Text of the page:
Santa Barbara Superior Court Judge Thomas Anderle is expected to deliver a final ruling Wednesday on the legality of the signatures gathered for the recall effort against 3rd District Supervisor Gail Marshall.
The recall campaign gathered approximately 13,000 signatures last March in order to petition for a recall election against Marshall. Shortly thereafter, the No On Recall Committee filed a suit that claimed a majority of the signatures were collected by voters who registered to vote in the county without the intent to remain as residents. According to California election law, petitioners must be registered voters in a county to circulate a petition there.
“At the very least, I hope we’ve exposed how pervasive and problematic the signature activity was,” No On Recall Committee Chair Das Williams said.
The recall committee maintains that the signatures were gathered lawfully because the petitioners registered in the county and whether they remained is irrelevant.
“I don’t know where [the petitioners] are; we fulfilled our obligation with them … they have filled their obligation with us. Whether or not they are still here in 3rd District, I don’t know that,” Recall Committee Chair Lammy Johnstone-Kockler said. “There is nothing on the voter registration form that says you have to have an intent to remain. It doesn’t matter.”
If Anderle decides the signatures in question are acceptable, the recall election will be held in November. Otherwise, Anderle will have to decide which signatures are invalid and then those that are valid will be counted again to determine if they number at least 8,819, the number needed to hold a recall election.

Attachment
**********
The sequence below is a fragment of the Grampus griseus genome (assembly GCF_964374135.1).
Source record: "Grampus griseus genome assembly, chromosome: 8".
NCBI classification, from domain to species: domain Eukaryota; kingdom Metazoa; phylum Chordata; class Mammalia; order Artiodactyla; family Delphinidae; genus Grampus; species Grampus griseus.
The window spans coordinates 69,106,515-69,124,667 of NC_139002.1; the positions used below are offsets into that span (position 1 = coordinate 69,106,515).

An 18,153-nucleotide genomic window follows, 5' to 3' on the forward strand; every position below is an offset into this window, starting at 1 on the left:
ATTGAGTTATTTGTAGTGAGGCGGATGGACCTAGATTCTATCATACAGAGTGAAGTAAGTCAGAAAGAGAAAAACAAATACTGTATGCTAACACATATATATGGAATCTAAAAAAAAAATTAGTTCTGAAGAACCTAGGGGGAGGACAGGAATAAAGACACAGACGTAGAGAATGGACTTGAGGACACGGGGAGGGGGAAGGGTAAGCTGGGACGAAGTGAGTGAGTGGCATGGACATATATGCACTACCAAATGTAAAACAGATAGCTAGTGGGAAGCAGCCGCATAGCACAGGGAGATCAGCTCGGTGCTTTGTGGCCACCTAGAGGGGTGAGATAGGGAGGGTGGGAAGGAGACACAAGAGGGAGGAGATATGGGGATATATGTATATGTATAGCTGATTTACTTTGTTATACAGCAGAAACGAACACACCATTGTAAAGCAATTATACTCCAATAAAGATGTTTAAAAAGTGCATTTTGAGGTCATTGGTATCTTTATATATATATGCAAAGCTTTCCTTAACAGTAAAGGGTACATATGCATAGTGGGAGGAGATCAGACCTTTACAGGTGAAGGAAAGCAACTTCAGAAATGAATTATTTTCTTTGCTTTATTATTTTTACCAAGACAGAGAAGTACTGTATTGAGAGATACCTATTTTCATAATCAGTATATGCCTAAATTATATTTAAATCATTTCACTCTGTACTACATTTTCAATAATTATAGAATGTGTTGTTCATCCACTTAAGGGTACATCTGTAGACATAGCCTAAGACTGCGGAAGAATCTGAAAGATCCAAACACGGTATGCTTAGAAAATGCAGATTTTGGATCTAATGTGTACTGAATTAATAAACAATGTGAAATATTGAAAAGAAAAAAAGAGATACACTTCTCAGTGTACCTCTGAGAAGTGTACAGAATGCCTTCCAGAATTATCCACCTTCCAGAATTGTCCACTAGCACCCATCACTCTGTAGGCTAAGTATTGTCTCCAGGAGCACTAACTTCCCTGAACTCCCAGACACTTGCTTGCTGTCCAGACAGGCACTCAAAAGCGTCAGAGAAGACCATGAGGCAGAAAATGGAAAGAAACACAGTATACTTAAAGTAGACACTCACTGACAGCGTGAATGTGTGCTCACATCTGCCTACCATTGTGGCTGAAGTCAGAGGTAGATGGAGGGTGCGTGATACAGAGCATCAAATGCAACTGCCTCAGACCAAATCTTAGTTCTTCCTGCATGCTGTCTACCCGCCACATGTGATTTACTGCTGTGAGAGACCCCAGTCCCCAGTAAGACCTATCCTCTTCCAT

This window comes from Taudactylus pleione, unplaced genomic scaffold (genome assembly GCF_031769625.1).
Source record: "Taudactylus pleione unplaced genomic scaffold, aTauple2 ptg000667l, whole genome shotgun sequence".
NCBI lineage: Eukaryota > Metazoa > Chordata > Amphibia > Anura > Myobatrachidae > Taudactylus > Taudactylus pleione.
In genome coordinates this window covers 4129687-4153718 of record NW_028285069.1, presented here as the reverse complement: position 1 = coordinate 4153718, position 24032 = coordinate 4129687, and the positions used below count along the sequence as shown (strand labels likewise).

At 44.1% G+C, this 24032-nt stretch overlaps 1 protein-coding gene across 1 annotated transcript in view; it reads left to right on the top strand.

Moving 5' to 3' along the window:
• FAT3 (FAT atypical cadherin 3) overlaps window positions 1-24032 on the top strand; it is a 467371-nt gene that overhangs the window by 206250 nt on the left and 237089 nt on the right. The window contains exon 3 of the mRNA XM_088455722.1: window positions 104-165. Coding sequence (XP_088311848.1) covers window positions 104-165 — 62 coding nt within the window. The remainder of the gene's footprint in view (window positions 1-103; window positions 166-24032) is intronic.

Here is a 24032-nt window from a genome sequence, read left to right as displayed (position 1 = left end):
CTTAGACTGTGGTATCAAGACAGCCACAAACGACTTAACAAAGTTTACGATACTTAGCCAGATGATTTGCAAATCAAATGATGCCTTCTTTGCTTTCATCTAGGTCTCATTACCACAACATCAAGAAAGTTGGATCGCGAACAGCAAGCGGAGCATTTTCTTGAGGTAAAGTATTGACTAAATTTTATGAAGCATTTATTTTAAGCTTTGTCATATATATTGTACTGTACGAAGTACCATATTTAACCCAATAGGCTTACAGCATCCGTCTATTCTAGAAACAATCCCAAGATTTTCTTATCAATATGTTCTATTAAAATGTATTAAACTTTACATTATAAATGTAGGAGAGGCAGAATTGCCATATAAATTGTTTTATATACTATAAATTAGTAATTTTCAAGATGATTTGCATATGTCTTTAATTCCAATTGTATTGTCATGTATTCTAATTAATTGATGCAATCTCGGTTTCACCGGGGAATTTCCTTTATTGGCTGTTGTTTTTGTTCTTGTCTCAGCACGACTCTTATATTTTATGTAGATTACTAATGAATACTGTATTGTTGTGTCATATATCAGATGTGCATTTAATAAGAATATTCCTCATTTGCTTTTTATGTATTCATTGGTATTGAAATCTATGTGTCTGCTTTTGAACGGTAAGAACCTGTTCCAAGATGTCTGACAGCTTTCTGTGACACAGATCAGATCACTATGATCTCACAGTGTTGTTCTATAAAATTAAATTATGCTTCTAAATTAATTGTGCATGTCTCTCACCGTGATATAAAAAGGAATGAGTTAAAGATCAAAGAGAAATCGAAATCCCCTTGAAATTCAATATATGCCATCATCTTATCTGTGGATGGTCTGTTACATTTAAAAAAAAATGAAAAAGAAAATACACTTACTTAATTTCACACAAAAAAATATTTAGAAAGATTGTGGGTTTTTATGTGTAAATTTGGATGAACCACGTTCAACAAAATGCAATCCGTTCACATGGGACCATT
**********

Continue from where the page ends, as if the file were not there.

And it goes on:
The No On Recall Committee said it plans to present evidence to the court that shows at least 12 of the signature-gatherers returned to their previous place of residence immediately after they finished collecting signatures.
“We have one petitioner, Michael Rhodes, that freely admitted he was a professional petition-gatherer,” Williams said. “We have a solid case.”
Johnstone -Kockler said the law’s clause about the “intent to remain” is ambiguous and pointed to university students as an example of voters who might also qualify as transient.
“You reregister back at your home. Then when you come back here in August or September you register again. But where do you have an intent to remain? Most students leave. It is a very interesting situation,” she said.
Although many of Marshall’s opponents have argued that students should not vote because they are “transient residents,” Johnstone-Kockler said the signatures collected at UCSB are valid and should be counted.
“The First Amendment rights of those who signed the petition – their signatures should not be dismissed,” she said. “Everybody who signed the petition – their signatures should be counted without question.”
Williams said the UCSB signatures are only being appreciated right now because the signatures are in their favor.
“Lammy [Johnstone-Kockler] and her cohorts have tried to undermine students and disenfranchise them before,” he said. “They misrepresented the issues to the students. People were being tricked into signing petitions.”